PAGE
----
The Melbourne wedding band specialise in unique and vibrant live music for each part of the day, from intimate cocktail sounds to a swinging dance floor complete with Charleston lessons for your guests. For weekly wedding music tips, be sure to tune-in to their blog.
What role do you feel music plays at a wedding?
I think music is the absolute best way to create an atmosphere. Better than the decorations, props, dessert bars and photo booths, but unfortunately you can’t capture it on Instagram. It’s lovely to have photos as mementos of the day, but if you lost everything in some kind of catastrophe you’d be left with just your memories, including the songs that were playing when you walked down the aisle, signed the marriage register and had your first dance together.
Music is a soundtrack to the ceremony, it makes people smile, laugh and cry, entertains guests during cocktails, meals and unexpected delays, and allows everyone to let their hair down and dance once the formalities are over. I know my own memories of friends’ weddings are always about the ceremony, the food and how much fun I had dancing.
Top tips for choosing live music for a wedding?
Listen for natural sounding demos. A natural, minimally processed recording is a good indication of what the band will sound like live. Too many electronic effects, particularly on the vocals, are potentially covering up a multitude of sins. Anything that’s sounding like Cher’s Believe is a sign of way too much autotune.
A lot of couples want to see the bands perform a live showcase set, although we don’t find this entirely necessary to book a good band. If you’re happy with the band’s recordings, videos and photos then you’ll probably be happy with their performance at your wedding.
Look for bands that feature professional musicians; the kind who are professionally trained and play lots of gigs, including their own original music and session work for other bands. These bands will be high quality and versatile.
If you’re hiring a band that doesn’t normally play weddings you’ll have to do a bit more work than if you’re booking one who does. If you want an original band to play covers make sure it’s something they’re comfortable with, and ask for a sample list of songs so you know they’ll play music that’s appropriate to the celebration. Also make sure they know to bring all their own equipment, including a vocal PA, microphone, extension leads and power boards, and ask the venue if they have any requirements such as the band providing their own insurance or tagged and tested electronic equipment.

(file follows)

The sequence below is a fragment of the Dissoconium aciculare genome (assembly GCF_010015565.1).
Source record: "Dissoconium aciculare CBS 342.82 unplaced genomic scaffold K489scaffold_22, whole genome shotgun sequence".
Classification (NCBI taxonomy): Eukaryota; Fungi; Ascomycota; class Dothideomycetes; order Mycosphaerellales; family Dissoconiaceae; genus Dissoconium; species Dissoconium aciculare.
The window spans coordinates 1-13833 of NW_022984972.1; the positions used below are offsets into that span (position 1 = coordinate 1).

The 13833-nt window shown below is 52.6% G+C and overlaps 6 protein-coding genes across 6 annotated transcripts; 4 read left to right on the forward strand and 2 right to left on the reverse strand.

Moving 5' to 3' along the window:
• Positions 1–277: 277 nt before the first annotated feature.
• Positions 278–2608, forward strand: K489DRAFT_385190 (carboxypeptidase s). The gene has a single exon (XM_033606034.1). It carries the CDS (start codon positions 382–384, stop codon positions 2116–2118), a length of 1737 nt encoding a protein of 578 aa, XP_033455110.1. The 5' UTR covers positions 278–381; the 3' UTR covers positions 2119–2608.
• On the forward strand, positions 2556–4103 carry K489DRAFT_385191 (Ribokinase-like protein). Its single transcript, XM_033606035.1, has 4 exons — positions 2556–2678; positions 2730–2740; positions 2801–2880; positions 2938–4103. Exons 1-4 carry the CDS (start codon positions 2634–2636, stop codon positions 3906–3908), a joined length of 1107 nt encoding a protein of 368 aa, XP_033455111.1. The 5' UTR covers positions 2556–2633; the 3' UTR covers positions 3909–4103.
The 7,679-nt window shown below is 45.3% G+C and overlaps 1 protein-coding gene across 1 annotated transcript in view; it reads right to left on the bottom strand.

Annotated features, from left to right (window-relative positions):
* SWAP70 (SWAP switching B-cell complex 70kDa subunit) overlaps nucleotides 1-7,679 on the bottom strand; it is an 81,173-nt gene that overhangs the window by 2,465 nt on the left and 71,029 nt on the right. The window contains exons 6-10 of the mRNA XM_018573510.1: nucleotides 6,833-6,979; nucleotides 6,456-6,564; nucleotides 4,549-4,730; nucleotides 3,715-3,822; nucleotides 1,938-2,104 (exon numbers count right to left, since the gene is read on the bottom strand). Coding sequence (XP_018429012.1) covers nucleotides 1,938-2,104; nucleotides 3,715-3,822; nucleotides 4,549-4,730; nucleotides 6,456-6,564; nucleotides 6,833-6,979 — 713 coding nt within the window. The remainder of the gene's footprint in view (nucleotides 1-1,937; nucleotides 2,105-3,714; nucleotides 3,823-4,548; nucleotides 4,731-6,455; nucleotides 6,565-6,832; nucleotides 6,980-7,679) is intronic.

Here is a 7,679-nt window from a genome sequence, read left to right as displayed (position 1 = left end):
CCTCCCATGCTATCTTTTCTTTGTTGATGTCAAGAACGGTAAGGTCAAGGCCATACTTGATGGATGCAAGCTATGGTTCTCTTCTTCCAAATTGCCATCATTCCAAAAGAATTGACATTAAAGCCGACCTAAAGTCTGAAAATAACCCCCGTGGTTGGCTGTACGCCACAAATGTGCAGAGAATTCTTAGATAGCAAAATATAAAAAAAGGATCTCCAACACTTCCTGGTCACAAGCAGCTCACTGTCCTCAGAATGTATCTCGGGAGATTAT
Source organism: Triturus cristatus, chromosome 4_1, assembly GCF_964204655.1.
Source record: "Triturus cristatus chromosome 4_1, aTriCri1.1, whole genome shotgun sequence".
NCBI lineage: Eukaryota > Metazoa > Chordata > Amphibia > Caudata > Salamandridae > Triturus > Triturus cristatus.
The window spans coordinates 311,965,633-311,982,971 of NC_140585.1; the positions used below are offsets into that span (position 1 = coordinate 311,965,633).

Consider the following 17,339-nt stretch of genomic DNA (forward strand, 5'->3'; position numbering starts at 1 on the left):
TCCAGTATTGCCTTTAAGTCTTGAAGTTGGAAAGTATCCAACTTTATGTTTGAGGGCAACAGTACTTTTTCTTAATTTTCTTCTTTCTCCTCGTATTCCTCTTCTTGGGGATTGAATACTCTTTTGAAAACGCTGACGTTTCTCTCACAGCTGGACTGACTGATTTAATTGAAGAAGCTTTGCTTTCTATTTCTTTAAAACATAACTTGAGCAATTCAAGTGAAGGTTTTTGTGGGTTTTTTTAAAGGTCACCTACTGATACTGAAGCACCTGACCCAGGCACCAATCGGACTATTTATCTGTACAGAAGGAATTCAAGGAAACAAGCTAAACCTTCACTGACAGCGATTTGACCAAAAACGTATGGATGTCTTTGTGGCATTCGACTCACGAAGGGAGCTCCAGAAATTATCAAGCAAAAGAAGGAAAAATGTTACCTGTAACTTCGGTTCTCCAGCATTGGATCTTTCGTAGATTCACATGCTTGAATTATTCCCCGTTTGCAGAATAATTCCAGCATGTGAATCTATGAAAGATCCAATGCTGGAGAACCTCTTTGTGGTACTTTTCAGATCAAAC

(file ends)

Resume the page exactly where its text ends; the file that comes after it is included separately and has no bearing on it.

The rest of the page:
How do you feel wedding music trends have changed in recent years?
The vintage trend has probably had the biggest impact on music, with a resurgence in jazz, which I think is awesome. It’s a great choice for ceremonies and cocktails, and works for both modern and vintage weddings. Our 1920s band Apple Ida gets quite a lot of bookings for Great Gatsby themed parties and functions, which are always heaps of fun to play.
There’s been a bit of a shift away from the standard top 40 cover bands, with couples wanting to express themselves with their music choices or complement their wedding theme. You see this more with ceremony or cocktail music where there’s room for doing something different, as when it comes to dancing most people simply want to hear songs they know and love.
What are some of your favourite tunes to perform at weddings?
I’m trained as a jazz singer, so I always love being booked for jazz sets. Picking favourite jazz standards is almost impossible, but Embraceable You, My Foolish Heart and I Get A Kick Out of You are a few. I also love the old 20s and 30s tunes I perform with Apple Ida. Cole Porter songs like You’re The Top and Let’s Do It (Let’s Fall In Love) have great lyrics, I’m a bit of a sucker for a Cole Porter tune.
For dance sets anything by Stevie Wonder, plus old Motown tracks like Aretha’s Say A Little Prayer For You or Then He Kissed Me by The Crystals.Beyonce’s tunes always go down well, but I have to work a lot harder at her songs because she’s got an amazing range.
For ceremonies one of my favourites is Leonard Cohen’s Dance Me to the End of Love because the lyrics are just so gorgeous. Nina Simone’s Seems I’m Never Tired Loving You is another favourite that most people have never heard. We recorded it for our Bright Young Band demo, partly because I love the song, but also to give couples some ideas for romantic ceremony tunes that aren’t At Last.
Who are some of your musical influences and who would you love to perform with?
I listen to a lot of jazz vocalists. Nina Simone is top of that list, but also Billie Holiday, Frank Sinatra, Anita O’Day and The Boswell Sisters. Tom Waits and Leonard Cohen are amazing songwriters and a big influence on my original music, as are Tin Pan Alley composers like Cole Porter, George and Ira Gershwin, Lorenz Hart and Irving Berlin.
Lately I’ve had an album by French singer Zaz on repeat, and I’m so jealous of her husky voice. It almost makes me want to take up smoking.
As for performance, I’d love to travel back in time and sing with the big bands of the 30s and 40s. It was an amazing time for music, and I can only wistfully imagine what it would have been like living and working as a musician back then.